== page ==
Lead in Kitsap schools’ water largely an unknown
by Christina Henry, originally posted on May 9, 2016
BAINBRIDGE ISLAND — With the exception of Bainbridge Island, no other school district in Kitsap County can show it has recently tested for lead in schools’ water and is taking steps to prevent lead exposure in students.
Bainbridge has been battling since early 2016 to correct water quality issues at Ordway Elementary and other school buildings.
In North Mason, schools are on a three-year testing protocol, and results back to 2013 show no schools with elevated levels of lead.
Central Kitsap and North Kitsap school districts most recently tested water at all schools in 2004, the same year voluntary testing at Seattle Public Schools showed dangerous levels of lead at some schools. Seattle schools are now tested every three years.
In CK, elevated lead was detected at fixtures in five schools. The fixtures were replaced and tested OK. NK schools all tested OK.
Bremerton and South Kitsap school districts say they will not be able to respond to media records requests about lead in water until later this month.
Ahead of the curve
Concern about lead in water at schools is heightened across the state, after high levels recently were reported at 13 Tacoma public schools. Parents didn’t learn about the results for nearly a year.
Gov. Jay Inslee has ordered review of an unenforced rule requiring schools to test for lead. Right now testing is voluntary.
Bainbridge undertook voluntary water testing over winter break, trying to get ahead of the law, which was triggered by Seattle schools’ 2004 results and which went on the books in 2009. The rule was deferred to 2017 for lack of funding.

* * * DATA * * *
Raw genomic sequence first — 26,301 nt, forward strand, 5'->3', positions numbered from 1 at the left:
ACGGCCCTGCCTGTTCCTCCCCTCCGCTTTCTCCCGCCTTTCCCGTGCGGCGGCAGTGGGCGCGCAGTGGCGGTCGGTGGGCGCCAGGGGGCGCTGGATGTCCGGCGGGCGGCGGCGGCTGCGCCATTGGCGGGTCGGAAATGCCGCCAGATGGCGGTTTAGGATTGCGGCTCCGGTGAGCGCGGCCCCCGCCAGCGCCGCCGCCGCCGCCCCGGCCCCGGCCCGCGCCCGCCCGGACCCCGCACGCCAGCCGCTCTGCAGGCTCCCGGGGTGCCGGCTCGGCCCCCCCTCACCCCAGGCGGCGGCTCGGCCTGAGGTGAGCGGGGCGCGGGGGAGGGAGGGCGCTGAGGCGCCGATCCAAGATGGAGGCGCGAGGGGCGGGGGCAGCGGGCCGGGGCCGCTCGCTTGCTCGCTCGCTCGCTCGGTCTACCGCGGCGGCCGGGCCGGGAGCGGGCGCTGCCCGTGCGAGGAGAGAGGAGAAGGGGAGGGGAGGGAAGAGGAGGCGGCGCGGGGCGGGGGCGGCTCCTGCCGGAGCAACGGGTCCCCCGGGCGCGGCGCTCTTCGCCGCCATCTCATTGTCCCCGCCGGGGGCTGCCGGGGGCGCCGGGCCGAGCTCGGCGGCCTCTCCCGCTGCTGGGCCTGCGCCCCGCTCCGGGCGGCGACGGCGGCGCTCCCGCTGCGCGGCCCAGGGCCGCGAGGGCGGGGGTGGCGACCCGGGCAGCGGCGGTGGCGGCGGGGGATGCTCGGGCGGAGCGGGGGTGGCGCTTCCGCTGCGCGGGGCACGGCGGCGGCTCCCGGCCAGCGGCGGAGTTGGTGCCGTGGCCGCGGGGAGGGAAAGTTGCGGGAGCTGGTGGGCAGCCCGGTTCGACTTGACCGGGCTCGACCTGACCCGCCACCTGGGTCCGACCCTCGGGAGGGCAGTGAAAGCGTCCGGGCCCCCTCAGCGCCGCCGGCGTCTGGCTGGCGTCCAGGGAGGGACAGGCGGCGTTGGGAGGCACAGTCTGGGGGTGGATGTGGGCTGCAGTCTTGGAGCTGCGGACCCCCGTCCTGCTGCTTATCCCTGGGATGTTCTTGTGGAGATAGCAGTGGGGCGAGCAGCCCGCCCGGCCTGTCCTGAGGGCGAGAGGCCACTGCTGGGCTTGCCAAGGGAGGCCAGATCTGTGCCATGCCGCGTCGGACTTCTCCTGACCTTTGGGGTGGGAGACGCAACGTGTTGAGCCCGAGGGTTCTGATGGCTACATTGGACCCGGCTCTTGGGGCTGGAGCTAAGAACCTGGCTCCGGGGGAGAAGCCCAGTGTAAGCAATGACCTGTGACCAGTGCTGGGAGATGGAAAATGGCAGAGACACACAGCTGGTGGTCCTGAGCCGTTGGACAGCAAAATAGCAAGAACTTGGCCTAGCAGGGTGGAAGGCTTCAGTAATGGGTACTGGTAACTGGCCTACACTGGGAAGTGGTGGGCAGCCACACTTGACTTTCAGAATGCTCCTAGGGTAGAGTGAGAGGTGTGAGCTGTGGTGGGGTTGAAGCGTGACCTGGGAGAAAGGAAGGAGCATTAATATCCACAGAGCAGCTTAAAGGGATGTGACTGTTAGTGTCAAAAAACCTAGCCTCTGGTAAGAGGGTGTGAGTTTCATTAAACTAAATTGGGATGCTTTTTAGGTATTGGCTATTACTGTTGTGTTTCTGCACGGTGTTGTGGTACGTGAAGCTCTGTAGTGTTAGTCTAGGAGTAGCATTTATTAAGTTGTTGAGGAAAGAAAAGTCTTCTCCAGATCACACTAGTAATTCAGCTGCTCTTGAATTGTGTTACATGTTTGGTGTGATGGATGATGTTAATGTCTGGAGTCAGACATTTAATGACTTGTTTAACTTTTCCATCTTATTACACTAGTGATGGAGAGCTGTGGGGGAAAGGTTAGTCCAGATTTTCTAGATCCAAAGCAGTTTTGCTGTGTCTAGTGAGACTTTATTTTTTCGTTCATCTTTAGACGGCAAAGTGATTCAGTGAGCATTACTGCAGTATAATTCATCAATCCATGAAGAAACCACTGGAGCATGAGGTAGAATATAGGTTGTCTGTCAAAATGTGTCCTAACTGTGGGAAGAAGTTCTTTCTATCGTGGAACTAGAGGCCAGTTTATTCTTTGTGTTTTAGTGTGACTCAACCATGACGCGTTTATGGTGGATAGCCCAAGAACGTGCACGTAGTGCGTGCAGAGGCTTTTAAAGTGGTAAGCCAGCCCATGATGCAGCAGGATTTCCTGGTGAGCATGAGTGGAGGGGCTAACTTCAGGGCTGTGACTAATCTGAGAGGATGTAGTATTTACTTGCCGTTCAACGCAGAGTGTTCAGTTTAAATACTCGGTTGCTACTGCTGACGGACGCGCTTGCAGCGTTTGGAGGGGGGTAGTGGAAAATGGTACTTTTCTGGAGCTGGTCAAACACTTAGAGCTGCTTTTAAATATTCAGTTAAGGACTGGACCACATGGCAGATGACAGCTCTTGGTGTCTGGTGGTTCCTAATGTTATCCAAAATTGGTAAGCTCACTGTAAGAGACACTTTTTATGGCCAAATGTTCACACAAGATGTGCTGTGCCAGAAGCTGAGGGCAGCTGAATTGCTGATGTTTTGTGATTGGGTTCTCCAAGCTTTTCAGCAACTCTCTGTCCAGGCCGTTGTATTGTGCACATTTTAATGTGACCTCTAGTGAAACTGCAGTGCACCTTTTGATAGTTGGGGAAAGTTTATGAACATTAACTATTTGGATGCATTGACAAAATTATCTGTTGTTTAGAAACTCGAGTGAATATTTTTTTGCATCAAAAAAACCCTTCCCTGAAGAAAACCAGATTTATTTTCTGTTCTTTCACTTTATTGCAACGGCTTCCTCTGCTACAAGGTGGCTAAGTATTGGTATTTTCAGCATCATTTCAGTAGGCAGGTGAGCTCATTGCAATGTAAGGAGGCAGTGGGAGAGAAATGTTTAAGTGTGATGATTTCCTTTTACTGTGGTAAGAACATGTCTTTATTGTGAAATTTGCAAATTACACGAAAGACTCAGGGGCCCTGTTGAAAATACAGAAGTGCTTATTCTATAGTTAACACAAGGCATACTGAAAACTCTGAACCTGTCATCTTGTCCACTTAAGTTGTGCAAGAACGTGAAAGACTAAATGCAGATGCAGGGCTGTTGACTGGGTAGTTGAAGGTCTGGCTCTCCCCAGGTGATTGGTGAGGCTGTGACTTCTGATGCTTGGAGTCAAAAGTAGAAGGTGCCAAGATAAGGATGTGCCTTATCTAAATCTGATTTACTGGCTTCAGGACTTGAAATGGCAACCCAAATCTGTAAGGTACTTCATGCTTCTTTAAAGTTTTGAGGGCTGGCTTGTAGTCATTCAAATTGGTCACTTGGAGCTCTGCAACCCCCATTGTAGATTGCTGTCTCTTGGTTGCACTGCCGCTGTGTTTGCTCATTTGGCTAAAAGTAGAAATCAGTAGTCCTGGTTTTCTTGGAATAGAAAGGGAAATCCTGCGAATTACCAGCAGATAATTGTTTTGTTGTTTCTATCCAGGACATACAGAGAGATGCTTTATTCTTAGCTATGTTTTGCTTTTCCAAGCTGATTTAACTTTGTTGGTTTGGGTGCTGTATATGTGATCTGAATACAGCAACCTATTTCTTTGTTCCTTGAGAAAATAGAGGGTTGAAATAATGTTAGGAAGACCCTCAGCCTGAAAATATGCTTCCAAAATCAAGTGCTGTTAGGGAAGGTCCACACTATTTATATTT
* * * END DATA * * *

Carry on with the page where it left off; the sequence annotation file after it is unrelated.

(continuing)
In the first round of results on Bainbridge, elevated levels of lead — above the 20 parts per billion “action level” specified in federal guidelines for schools and day cares, and in the dormant state law — were detected in 13 fixtures including nine at Ordway. Ordway has been on bottled water since late February, when follow-up tests showed elevated levels in roughly 34 percent of fixtures at the school.
The second round of testing showed 21 of 23 Ordway fixtures with elevated levels of lead had passed the initial screening. The highest reading, from an art room faucet, was 384 parts per billion.
Consultants from Confluence Engineering, hired in March to test faucets and water fountains at all Bainbridge schools, concluded the district’s inconsistent results stemmed from incorrect testing methods. For one thing, the district let the water sit too long before initial tests, since the buildings weren’t in use over break, said Tamela Van Winkle, director of facilities, operations and capital projects..
EPA guidelines say outlets must be inactive for at least six to eight hours before a “first draw” sample is taken. The state rule specifies “at least eight hours.” On Bainbridge it was a matter of days.
No safe level of lead
According to Keith Grellner, Kitsap Public Health District’s environmental health director, the purpose of the school water testing protocol is to evaluate water conditions inside a building under normal use, not when it’s unoccupied. Testing water that has sat too long in pipes can trigger a falsely high result, Grellner said.
The school testing protocol is different from the federal lead and copper rule that governs municipal water testing.
In reality, no amount of lead is considered safe. That’s especially true for children. The accompanying reality is that eliminating lead entirely from plumbing in homes, schools and other buildings is virtually impossible at this time, due to the presence of lead in older pipes, Grellner said. Newer fixtures contain lower levels of lead, but there is no such thing as lead free. One can only hope to minimize exposure.